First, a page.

Asian shares gain on hopes of coronavirus pandemic nearing peak, govts to roll out more stimulus measures
MSCI’s broadest index of Asia-Pacific shares outside Japan was up 0.6 percent, following a strong Wall Street close
Tokyo/Washington: Asian shares rose on Thursday on hopes the COVID-19 pandemic is nearing a peak and that governments would roll out more stimulus measures, while expectations of an oil production cut agreement bolstered crude prices. MSCI’s broadest index of Asia-Pacific shares outside Japan was up 0.6 percent, following a strong Wall Street close.
Shares in China, where the novel coronavirus first emerged late last year, rose 0.54 percent. Australian shares were up 1.52 percent.
Oil prices extended gains on hopes major producers will cut output at a meeting later in the day in response to a collapse in global oil demand.
New York Governor Andrew Cuomo said the state’s efforts at social distancing were working in getting the virus under control in one of the biggest hot spots in the United States.
US President Donald Trump said he would like to reopen the US economy with a “big bang” but that the death toll from the coronavirus first needs to be heading down.
“There are signs that infections are peaking, which is leading to the change in market sentiment,” said Masayuki Kichikawa, chief macro strategist at Sumitomo Mitsui Asset Management Co in Tokyo.
“We still need to be very careful, because this is not purely an economic problem. It’s more like a natural disaster and, therefore, harder to predict.”
The S&P 500 gained 3.41 percent on Wednesday, helped by hopes the pandemic was nearing its peak. However, US stock futures gave up earlier gains to be down 0.27 percent.
The Trump administration has asked lawmakers for an additional $250 billion in aid for small US businesses.
However, congressional efforts were stalling as Democrats held out for similar amounts of aid for hospitals and local governments.
Wall Street rallied on Trump’s optimism though recent US data and forecasts are only now beginning to reflect the economic damage.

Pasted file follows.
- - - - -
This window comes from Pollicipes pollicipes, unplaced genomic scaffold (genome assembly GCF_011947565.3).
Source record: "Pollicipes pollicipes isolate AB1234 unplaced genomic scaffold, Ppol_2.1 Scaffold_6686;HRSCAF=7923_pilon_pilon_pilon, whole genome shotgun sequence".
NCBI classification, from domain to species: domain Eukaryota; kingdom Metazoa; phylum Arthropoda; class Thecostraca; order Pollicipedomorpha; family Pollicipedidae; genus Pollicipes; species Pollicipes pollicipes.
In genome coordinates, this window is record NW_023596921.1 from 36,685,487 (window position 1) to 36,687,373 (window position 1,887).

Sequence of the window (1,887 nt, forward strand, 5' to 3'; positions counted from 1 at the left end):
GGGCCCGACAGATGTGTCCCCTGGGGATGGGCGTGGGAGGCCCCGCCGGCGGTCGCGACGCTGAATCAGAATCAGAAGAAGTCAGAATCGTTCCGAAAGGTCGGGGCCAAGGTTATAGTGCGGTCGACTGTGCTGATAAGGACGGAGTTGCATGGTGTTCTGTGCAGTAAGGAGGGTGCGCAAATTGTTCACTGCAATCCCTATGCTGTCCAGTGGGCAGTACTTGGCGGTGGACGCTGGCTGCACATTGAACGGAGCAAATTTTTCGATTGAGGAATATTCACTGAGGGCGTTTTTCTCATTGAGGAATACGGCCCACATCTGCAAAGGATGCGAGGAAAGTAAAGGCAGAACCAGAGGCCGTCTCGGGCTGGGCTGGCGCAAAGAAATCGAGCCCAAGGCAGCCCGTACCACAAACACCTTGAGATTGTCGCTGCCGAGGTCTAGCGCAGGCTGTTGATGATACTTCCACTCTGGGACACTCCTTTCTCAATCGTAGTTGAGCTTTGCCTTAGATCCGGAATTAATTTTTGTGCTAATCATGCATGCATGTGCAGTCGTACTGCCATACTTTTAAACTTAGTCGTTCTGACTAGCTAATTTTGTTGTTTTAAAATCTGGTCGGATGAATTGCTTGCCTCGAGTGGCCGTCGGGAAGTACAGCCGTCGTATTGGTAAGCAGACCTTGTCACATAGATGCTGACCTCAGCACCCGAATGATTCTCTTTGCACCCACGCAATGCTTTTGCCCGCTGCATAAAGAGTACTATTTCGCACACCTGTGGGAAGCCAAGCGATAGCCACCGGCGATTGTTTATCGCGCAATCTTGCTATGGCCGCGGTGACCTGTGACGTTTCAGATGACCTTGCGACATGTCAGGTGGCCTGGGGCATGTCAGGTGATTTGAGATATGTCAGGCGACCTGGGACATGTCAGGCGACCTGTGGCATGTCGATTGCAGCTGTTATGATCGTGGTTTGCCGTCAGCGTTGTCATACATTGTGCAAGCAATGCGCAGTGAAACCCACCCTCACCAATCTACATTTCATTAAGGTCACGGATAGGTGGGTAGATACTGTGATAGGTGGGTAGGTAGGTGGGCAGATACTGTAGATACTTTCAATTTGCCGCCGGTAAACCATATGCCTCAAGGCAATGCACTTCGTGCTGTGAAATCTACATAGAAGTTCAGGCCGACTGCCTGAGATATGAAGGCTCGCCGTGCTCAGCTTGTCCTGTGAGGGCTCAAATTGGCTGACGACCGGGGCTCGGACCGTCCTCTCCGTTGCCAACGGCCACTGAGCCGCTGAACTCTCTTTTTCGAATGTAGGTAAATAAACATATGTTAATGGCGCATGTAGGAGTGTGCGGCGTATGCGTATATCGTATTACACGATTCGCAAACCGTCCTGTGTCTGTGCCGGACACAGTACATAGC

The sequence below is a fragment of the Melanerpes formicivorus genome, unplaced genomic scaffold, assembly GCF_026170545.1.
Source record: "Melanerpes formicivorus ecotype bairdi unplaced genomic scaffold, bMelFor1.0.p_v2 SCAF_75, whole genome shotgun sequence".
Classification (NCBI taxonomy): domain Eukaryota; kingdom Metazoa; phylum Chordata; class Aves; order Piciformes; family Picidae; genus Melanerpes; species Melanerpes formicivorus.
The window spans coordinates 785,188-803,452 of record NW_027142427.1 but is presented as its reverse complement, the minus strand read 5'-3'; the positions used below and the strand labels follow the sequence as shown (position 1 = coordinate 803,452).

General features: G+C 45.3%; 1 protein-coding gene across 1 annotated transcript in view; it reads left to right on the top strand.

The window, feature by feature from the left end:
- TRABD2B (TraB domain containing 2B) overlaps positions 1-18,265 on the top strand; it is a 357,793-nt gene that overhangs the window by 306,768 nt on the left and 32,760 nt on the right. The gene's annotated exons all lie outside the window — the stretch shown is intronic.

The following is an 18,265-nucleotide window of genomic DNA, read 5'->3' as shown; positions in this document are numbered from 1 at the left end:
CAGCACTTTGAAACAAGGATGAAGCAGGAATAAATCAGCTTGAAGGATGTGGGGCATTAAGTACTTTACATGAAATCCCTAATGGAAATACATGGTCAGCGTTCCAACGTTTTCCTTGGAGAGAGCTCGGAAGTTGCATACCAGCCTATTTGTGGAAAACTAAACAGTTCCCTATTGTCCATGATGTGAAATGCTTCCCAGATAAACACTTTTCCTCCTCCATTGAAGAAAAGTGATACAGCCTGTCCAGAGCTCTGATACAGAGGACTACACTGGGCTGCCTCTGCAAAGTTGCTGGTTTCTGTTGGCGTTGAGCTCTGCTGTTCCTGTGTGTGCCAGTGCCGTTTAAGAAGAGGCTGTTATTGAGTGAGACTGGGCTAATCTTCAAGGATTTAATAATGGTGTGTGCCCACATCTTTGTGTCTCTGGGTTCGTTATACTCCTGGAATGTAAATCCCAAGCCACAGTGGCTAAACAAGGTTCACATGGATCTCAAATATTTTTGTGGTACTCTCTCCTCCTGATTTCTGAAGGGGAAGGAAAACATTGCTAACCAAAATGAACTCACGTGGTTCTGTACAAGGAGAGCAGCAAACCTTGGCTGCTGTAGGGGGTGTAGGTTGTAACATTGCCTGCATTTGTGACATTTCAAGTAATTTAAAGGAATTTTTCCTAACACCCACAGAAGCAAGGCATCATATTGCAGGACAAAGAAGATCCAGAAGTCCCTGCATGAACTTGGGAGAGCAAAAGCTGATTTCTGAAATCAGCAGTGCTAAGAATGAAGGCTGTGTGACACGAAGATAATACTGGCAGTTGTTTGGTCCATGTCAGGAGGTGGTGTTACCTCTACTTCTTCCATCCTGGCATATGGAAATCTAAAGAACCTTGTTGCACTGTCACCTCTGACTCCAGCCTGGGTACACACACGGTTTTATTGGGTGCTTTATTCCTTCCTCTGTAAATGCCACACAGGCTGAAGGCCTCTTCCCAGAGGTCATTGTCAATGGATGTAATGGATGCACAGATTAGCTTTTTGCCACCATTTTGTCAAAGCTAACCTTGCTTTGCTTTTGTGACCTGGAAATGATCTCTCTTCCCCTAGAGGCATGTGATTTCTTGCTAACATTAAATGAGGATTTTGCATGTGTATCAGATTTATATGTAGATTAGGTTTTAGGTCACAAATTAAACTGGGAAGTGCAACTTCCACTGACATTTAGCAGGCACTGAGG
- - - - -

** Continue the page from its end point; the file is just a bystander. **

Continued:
McDonald’s Corp said global comparable sales tumbled 22.2 percent in March, while Starbucks Corp forecast a 47 percent drop in second-quarter earnings.
Japan’s Nikkei stock index bucked the regional trend and fell 0.55 percent as coronavirus infections in the country rose and following the government’s declaration of a state of emergency for Tokyo and other urban areas.
The novel coronavirus has spread across the globe, infecting more than 1.4 million people and causing more than 83,400 deaths, according to a Reuters tally.
Wuhan, the Chinese city where the new virus emerged late last year, ended its more-than two-month lockdown on Wednesday, but many officials across the world remain nervous about the pace of infections and deaths.
The euro nursed losses against the dollar and the pound after euro zone finance ministers failed on Wednesday to agree on more support for their coronavirus-hit economies.
The pandemic is still infecting and killing large numbers of people across Europe and there is still no sign that the peak of the region’s outbreak has been reached, the EU’s disease monitoring agency said.
Sterling edged up for a third consecutive session. Helping confidence was news British Prime Minister Boris Johnson’s condition is improving and he is able to sit up in bed and engage with clinical staff.
Johnson is in intensive care battling COVID-19.
US crude rose 4.58 percent to $26.24 a barrel. Brent crude rose 2.5 percent to $33.71 per barrel.
The Organization of the Petroleum Exporting Countries (OPEC) and allies including Russia - a group known as OPEC+ - are set to convene a video conference meeting on Thursday.
Hopes of an agreement to cut between 10 million and 15 million barrels per day (bpd) rose after media reports suggested Russia was ready to reduce its output by 1.6 million bpd.
The House select committee investigating the 6 January attack on the US Capitol continues to reveal its findings of a year-long investigation
John Eastman said the agents took his phone as he left a restaurant last Wednesday evening, the same day law enforcement officials conducted similar activity around the country as part of broadening probes into efforts by Trump allies to overturn the election
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Three Trump-era Justice Department officials recounted persistent badgering from the president, including day after day of directives to chase baseless allegations that the election won by Democrat Joe Biden had been stolen